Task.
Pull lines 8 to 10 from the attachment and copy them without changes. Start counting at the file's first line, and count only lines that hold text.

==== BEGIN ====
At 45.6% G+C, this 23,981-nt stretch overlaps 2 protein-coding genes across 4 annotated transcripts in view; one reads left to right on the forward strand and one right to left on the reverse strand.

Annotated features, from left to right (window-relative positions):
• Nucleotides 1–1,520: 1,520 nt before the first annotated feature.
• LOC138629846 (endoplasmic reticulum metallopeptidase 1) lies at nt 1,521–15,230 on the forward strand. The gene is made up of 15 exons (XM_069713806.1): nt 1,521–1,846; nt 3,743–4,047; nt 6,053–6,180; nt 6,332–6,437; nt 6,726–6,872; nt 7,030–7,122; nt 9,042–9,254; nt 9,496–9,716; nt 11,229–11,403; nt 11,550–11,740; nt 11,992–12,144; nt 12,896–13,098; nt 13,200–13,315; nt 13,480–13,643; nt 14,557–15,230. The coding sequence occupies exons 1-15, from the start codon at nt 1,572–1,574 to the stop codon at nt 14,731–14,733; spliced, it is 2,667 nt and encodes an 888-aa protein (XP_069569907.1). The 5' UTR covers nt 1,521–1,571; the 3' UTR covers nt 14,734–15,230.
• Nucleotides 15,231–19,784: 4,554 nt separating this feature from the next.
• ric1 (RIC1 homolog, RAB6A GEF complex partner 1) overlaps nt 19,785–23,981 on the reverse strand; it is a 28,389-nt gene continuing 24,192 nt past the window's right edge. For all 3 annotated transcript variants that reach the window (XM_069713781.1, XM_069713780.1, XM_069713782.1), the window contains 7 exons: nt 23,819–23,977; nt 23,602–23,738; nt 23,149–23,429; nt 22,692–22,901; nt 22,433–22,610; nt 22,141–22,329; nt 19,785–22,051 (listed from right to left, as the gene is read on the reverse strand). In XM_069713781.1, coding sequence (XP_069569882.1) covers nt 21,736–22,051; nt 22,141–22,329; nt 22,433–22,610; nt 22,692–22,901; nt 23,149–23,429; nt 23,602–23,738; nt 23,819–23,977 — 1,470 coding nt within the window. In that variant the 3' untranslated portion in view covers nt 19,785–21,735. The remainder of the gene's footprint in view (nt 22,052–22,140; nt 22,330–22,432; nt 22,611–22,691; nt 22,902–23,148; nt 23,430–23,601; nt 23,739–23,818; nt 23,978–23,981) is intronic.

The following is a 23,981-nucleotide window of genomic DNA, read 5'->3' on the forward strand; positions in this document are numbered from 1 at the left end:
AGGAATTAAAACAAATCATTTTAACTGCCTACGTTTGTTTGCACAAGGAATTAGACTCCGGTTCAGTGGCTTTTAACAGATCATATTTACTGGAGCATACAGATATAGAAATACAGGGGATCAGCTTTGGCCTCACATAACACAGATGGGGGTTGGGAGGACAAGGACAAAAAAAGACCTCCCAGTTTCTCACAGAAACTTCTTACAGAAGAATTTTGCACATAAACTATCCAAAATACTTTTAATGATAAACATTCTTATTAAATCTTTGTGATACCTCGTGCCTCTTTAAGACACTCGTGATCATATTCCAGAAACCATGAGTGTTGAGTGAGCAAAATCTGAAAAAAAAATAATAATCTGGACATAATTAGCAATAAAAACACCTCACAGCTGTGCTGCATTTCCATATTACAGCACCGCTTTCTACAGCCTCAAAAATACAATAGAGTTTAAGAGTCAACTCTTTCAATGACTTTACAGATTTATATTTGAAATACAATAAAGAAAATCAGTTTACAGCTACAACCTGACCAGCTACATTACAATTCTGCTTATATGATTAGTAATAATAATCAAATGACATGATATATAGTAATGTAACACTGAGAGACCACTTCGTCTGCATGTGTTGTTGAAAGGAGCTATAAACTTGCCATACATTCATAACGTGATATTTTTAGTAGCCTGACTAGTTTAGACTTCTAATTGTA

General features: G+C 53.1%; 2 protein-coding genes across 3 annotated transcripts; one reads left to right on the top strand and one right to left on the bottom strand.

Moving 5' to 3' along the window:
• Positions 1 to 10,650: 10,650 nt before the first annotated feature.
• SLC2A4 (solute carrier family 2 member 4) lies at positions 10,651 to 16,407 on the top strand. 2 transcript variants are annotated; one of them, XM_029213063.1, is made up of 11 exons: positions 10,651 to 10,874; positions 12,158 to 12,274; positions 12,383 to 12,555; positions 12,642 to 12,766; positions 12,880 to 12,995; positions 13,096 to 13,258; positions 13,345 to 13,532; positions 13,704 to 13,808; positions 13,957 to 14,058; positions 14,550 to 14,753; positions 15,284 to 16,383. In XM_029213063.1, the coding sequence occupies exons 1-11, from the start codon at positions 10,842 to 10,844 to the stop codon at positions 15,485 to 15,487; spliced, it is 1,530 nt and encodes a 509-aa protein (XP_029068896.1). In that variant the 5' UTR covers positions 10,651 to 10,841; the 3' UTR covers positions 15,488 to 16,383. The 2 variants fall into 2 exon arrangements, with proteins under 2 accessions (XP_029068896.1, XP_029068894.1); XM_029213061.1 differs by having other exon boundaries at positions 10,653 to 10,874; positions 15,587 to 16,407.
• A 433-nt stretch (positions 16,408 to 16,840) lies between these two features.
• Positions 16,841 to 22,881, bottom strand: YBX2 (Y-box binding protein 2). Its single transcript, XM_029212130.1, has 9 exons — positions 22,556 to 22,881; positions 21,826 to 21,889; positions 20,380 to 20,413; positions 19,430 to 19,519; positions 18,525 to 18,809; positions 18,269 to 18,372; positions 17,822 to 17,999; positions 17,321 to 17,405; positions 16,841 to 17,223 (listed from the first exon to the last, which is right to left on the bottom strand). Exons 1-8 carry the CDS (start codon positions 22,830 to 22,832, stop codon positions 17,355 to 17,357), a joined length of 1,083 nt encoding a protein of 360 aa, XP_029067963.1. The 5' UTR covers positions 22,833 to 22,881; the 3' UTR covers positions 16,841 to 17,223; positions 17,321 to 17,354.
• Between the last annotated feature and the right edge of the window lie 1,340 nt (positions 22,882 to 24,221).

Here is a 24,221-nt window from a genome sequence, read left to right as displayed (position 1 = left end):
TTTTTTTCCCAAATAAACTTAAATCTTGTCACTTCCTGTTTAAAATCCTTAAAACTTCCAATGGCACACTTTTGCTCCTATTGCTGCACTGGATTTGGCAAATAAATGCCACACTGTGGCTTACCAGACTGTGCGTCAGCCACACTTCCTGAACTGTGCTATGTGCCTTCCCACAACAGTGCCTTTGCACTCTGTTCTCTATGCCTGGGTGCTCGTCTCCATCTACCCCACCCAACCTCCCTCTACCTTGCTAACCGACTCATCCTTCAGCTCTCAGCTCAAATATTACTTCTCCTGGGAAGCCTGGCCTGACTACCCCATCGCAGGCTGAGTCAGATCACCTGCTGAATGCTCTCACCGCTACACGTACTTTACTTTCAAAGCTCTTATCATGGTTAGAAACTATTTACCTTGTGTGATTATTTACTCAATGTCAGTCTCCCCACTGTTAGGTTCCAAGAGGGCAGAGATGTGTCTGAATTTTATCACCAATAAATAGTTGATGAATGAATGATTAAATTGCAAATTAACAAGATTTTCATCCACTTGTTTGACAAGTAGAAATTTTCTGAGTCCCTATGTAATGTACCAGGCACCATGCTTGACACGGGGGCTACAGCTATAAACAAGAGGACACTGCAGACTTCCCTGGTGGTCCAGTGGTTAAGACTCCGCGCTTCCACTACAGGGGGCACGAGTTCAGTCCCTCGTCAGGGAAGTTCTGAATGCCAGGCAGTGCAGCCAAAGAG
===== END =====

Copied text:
AGGAATTAAAACAAATCATTTTAACTGCCTACGTTTGTTTGCACAAGGAATTAGACTCCGGTTCAGTGGCTTTTAACAGATCATATTTACTGGAGCATACAGATATAGAAATACAGGGGATCAGCTTTGGCCTCACATAACACAGATGGGGGTTGGGAGGACAAGGACAAAAAAAGACCTCCCAGTTTCTCACAGAAACTTCTTACAGAAGAATTTTGCACATAAACTATCCAAAATACTTTTAATGATAAACATTCTTATTAAATCTTTGTGATACCTCGTGCCTCTTTAAGACACTCGTGATCATATTCCAGAAACCATGAGTGTTGAGTGAGCAAAATCTGAAAAAAAAATAATAATCTGGACATAATTAGCAATAAAAACACCTCACAGCTGTGCTGCATTTCCATATTACAGCACCGCTTTCTACAGCCTCAAAAATACAATAGAGTTTAAGAGTCAACTCTTTCAATGACTTTACAGATTTATATTTGAAATACAATAAAGAAAATCAGTTTACAGCTACAACCTGACCAGCTACATTACAATTCTGCTTATATGATTAGTAATAATAATCAAATGACATGATATATAGTAATGTAACACTGAGAGACCACTTCGTCTGCATGTGTTGTTGAAAGGAGCTATAAACTTGCCATACATTCATAACGTGATATTTTTAGTAGCCTGACTAGTTTAGACTTCTAATTGTA

General features: G+C 53.1%; 2 protein-coding genes across 3 annotated transcripts; one reads left to right on the top strand and one right to left on the bottom strand.

Moving 5' to 3' along the window: